With four starters gone from the 2016-'17 Wisconsin men’s basketball team, there is more than a fair share of playing time to be doled out and next to no clarity on who will take those minutes. That might have changed in the Badgers’ annual Red-White scrimmage Sunday.
Freshmen guards Brad Davison and Kobe King separated themselves from a large incoming class of recruits as each showcased impressive versatility on both ends of the court.
King spent much of the afternoon matched up on junior forward Khalil Iverson defensively and did a respectable job holding the explosive third-year man in check. Though it was a far cry from the Kobe-Iverson matchups of the early 2000s NBA, the duo was not want for athleticism.
King is a tweener guard in an almost identical — though slightly smaller — frame as Iverson, and his natural athletic ability is hard to ignore. As Iverson repeatedly sought for post position, the freshman from La Crosse, Wis., refused to surrender any ground and forced Iverson to the perimeter where he is notably less effective.
On the offensive end, King found a groove outside the paint and hit a few 3-pointers and a smooth jumpshot from the foul line. He doesn’t quite have the freak explosiveness of Iverson, but King’s strength ability to hit shots from the perimeter make him a viable candidate to contribute in the absence of former Badgers Bronson Koenig and Vitto Brown.
“He’s one of those guys when the lights go on … for whatever reason, has a whole other level to him,” head coach Greg Gard said.
While it was King that filled up the scoreboard, Brad Davison stole the show from the rest of the Badgers and demonstrated why the coaching staff has been singing his praises all summer.
The four-star recruit out of Maple Grove, Minn., was all over the court Sunday afternoon, tallying 10 points, three steals and a charge on the day. But most notably, he was constantly vocal through the game, calling out screens and defensive assignments.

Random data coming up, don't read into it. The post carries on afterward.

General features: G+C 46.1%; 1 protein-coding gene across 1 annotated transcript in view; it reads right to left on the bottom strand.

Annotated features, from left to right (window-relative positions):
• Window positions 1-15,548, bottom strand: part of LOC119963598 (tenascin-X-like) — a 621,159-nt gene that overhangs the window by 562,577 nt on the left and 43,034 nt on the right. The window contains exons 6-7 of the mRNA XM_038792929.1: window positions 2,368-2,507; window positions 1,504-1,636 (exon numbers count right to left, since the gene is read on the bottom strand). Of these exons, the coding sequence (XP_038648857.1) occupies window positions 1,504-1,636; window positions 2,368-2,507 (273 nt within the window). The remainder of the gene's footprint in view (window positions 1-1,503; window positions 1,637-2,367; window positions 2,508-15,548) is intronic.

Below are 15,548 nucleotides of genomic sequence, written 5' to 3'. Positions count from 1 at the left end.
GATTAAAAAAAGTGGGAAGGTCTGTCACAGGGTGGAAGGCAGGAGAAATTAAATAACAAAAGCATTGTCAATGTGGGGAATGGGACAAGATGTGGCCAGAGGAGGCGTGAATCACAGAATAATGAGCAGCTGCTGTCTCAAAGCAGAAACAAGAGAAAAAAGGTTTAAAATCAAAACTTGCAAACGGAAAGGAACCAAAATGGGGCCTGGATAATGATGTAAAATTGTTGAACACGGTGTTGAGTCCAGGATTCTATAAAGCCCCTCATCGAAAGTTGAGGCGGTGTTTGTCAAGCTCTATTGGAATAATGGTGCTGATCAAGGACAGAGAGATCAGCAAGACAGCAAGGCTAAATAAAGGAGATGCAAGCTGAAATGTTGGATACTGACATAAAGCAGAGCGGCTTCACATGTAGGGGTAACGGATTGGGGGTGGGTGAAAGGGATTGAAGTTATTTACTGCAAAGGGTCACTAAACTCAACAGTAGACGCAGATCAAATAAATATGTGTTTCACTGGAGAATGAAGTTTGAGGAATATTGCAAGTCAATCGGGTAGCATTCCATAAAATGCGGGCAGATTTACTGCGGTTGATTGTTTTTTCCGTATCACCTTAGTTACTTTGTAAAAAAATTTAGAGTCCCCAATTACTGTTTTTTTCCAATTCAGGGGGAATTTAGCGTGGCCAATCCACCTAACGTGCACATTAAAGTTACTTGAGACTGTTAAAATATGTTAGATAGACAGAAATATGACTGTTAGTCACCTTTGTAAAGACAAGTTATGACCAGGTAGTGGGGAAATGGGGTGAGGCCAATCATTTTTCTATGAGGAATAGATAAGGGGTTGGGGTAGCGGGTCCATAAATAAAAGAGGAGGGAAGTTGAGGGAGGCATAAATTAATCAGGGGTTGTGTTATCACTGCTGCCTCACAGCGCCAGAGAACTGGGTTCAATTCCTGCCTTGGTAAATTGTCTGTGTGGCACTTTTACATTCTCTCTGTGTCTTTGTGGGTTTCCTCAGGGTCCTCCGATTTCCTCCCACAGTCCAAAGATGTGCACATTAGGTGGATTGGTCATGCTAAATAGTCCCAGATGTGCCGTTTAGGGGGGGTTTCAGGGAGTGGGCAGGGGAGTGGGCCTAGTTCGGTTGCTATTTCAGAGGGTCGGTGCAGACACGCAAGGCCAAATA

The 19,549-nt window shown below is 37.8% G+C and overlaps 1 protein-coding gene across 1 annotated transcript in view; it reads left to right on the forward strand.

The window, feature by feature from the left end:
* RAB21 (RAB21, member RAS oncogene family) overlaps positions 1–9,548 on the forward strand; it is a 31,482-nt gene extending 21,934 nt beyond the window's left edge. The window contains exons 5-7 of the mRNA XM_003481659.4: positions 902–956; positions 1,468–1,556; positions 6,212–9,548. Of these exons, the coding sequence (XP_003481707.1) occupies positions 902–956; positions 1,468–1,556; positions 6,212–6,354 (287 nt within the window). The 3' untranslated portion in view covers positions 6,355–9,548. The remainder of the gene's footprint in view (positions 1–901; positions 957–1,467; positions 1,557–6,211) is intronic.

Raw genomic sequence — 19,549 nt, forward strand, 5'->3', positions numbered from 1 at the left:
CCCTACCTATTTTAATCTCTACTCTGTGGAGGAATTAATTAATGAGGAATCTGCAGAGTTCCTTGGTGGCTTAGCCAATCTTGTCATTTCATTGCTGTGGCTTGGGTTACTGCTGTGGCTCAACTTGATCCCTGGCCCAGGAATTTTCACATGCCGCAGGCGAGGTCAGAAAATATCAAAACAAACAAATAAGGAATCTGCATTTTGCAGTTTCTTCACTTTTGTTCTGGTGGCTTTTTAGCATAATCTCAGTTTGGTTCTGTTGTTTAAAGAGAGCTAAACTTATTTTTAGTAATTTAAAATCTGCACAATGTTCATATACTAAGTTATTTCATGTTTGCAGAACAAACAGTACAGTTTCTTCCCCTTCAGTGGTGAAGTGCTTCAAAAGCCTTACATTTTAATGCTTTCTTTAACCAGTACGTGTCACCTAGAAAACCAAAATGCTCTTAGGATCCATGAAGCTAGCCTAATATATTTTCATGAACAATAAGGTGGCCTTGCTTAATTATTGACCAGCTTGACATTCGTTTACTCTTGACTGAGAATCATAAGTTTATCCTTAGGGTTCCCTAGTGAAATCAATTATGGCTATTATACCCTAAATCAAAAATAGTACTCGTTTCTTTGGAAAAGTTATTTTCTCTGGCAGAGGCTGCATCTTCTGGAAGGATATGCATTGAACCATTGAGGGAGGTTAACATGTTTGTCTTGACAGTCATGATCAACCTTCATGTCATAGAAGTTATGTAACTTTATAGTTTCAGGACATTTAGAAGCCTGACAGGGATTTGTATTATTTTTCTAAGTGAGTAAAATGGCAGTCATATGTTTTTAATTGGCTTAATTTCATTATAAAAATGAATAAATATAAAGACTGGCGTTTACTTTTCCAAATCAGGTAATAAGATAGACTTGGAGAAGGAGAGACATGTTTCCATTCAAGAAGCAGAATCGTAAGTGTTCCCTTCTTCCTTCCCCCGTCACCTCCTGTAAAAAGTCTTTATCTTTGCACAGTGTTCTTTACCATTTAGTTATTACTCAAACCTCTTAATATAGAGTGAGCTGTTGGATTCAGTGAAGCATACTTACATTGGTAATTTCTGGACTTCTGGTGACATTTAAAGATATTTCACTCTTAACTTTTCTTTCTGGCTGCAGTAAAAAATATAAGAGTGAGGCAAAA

“I’ve said all along, he’s not your typical freshman, physically or mentally,” Gard said. “The way he looks at things, what he talks about — I heard him several times communicating in transition defensively, and that’s the sign of a pretty good leader.”
Davison joins a deep group of backcourt players that will fight for minutes, but he certainly staked his claim for the majority of playing time in relief of sophomore guard D’Mitrik Trice, who will step into a significant role with Koenig now gone.
Redshirt sophomore guard Brevin Pritzl struggled from the 3-point line in his first season on the court last year, making just 23.8 percent of his 21 attempts from deep. That seems to be behind him now, though, as his first three long-range attempts found the bottom of the net. Known as a dangerous deep threat coming out of high school, Pritzl could become a real weapon for the Badgers as they try to surround superstar redshirt junior forward Ethan Happ with shooters.
Happ and Iverson figure to play the majority of minutes in the frontcourt, but there is a severe lack of depth at the two forward positions beyond those two for UW. Juniors Charles Thomas, Andy Van Vliet and Alex Illikainen will likely fill out the regular rotation, but none have shown a marked improvement from a year ago.
While there remains a strong sense of uncertainty surrounding how the Badgers’ minutes will be distributed, Davison and King will play major roles for an unusually young UW team. The next step is an exhibition matchup with UW-Stout that should clear up at least some level of uncertainty.